Innovative technology removes phosphorus from water

Posted 6/10/24

An innovative project near Nubbin Slough is using aluminum and copper to remove phosphorus from the water.

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Innovative technology removes phosphorus from water


OKEECHOBEE — An innovative project near Nubbin Slough is using aluminum and copper to remove phosphorus from the water.

Curt Cramer, of NuQuatic Advanced Water Technologies, said the process uses a galvanic reaction created by two dissimilar metals – aluminum and copper -- being electrically connected in water. This reaction releases a small amount of aluminum that reacts with and precipitates phosphorus from the water as aluminum phosphate. The solids are removed and disposed of in a landfill.

“A galvanic cell is a battery,” said Cramer. “You use one every day to start your car. We’re using it to clean water.”

The NuQuatic process is the subject of 59 U.S. and foreign patents and applications. The Nubbin Slough project is the first and only full scale galvanic phosphorus removal project in the world.

Galvanic cells use no power. The electric current is generated from a spontaneous chemical reaction.

The six tanks that contain the galvanic cells can treat 8.6 million gallons of water per day. The phosphorus level in the canal water varies from around 200 parts per billion (ppb) to 400 ppb. Clean water returned to the canal is around 50 ppb phosphorus.

The South Florida Water Management District (SFWMD) has a pay-for-performance contract with NuQuatic for the Lake Okeechobee S-191 Basin Surface Runoff Phosphorus Removal Project.  NuQuatic will receive $312 per pound of phosphorus removed. The $6 million contract is expected to remove about 10 tons of phosphorus in about two and a half years. The plant was built with enough aluminum to last three years.

Cramer said while the NuQuatic process can’t treat all the water going into Lake Okeechobee, it can be used in target “hot spots” where phosphorus levels are high. The technology could also be incorporated into wastewater treatment plants, to remove phosphorus before wastewater is released. He said water discharged from wastewater treatment plants in Florida typically has phosphorus levels around 500 ppb or higher.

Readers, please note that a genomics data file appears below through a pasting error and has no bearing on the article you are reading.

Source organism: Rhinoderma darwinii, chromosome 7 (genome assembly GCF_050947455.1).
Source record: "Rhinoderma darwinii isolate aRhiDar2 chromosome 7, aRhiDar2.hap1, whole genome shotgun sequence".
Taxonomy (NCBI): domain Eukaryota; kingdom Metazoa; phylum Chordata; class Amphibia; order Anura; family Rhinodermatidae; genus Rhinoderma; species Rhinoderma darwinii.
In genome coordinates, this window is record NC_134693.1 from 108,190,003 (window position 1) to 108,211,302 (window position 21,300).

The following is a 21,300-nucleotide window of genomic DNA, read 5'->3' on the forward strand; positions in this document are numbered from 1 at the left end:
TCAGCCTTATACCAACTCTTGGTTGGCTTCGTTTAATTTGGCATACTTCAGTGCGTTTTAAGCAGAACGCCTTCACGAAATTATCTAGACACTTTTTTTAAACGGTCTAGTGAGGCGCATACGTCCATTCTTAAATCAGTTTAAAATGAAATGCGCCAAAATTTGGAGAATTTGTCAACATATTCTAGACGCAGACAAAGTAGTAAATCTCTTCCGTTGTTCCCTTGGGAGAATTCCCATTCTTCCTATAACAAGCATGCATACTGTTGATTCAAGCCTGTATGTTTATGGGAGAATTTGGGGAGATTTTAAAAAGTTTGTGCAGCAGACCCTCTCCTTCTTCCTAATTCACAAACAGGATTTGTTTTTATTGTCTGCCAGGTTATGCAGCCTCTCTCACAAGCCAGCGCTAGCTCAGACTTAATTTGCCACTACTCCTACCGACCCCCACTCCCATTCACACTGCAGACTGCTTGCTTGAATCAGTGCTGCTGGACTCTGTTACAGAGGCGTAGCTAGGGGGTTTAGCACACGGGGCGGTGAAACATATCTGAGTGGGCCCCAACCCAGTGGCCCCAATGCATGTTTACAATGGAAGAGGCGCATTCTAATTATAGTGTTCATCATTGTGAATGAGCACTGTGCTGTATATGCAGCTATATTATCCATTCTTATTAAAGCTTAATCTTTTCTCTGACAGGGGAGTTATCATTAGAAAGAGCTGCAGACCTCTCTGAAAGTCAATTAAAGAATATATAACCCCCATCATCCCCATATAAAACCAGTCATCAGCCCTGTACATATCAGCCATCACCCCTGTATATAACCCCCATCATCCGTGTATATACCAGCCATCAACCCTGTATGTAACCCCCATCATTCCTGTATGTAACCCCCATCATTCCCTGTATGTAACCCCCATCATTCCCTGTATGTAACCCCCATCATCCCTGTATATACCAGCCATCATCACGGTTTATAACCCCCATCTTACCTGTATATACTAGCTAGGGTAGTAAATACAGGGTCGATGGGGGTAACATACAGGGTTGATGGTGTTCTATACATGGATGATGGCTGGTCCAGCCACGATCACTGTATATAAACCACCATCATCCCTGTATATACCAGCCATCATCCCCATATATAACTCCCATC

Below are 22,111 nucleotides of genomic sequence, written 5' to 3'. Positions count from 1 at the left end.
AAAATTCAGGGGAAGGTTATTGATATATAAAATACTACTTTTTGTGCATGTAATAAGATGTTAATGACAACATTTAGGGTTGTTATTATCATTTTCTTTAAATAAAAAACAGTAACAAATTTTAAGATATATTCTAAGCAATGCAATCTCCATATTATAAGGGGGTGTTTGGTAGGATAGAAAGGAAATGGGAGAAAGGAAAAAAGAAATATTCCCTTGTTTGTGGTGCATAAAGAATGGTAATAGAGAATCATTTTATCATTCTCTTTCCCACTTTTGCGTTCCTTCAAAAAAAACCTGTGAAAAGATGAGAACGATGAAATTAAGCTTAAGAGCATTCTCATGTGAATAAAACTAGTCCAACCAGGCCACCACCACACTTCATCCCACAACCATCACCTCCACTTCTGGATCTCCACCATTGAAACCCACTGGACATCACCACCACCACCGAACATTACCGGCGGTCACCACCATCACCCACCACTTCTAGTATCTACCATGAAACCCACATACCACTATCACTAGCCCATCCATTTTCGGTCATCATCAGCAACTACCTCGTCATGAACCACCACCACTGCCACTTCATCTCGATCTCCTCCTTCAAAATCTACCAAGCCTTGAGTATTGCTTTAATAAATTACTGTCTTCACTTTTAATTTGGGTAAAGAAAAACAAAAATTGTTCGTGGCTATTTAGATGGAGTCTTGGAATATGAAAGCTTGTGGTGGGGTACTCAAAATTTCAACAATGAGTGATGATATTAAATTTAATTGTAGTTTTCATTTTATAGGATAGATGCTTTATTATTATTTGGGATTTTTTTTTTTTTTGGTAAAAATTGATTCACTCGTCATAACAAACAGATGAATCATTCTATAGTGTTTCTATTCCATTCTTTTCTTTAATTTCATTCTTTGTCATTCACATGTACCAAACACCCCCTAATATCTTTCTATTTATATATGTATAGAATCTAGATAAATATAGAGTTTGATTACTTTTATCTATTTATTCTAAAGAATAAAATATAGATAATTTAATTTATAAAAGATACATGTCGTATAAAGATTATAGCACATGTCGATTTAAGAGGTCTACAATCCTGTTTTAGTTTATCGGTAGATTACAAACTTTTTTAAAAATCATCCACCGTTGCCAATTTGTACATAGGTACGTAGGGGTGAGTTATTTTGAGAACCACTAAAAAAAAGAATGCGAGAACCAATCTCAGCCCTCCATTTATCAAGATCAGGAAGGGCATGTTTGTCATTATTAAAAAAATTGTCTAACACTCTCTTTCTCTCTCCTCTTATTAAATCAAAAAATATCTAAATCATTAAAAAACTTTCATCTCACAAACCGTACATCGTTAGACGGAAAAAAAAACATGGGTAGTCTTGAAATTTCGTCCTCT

He said it could also be adapted to remove nitrogen from the water, using a process that would release nitrogen from the water into the air.

Cramer said they picked the location near Nubbin Slough because that water has some of the highest phosphorus levels going into the lake. According to SFWMD data, the water in that basin contributes about 36.4 tons of phosphorus into Lake O per year (based on the most recent 5-year average).

High phosphorus levels in the water are a factor that contributes to harmful algae blooms on Lake Okeechobee. Before the flood control system was built and the Kissimmee River channelized, the phosphorous level in Lake O was around 40 ppb.  The flood control system that makes it possible for millions of humans to live in Florida moves water much faster than nature intended.  Instead of sheetflowing slowly -- which allowed vegetation to clean the water -- water is moved rapidly down the Kissimmee River into the lake. The center third of the river has been restored to it's natural winding path, but in an emergency -- such as after Hurricane Ian -- water is still pumped rapidly into Lake O.

Nubbin Slough, phosphorus, algal blooms, algae, NuQuatic Advanced Water Technologies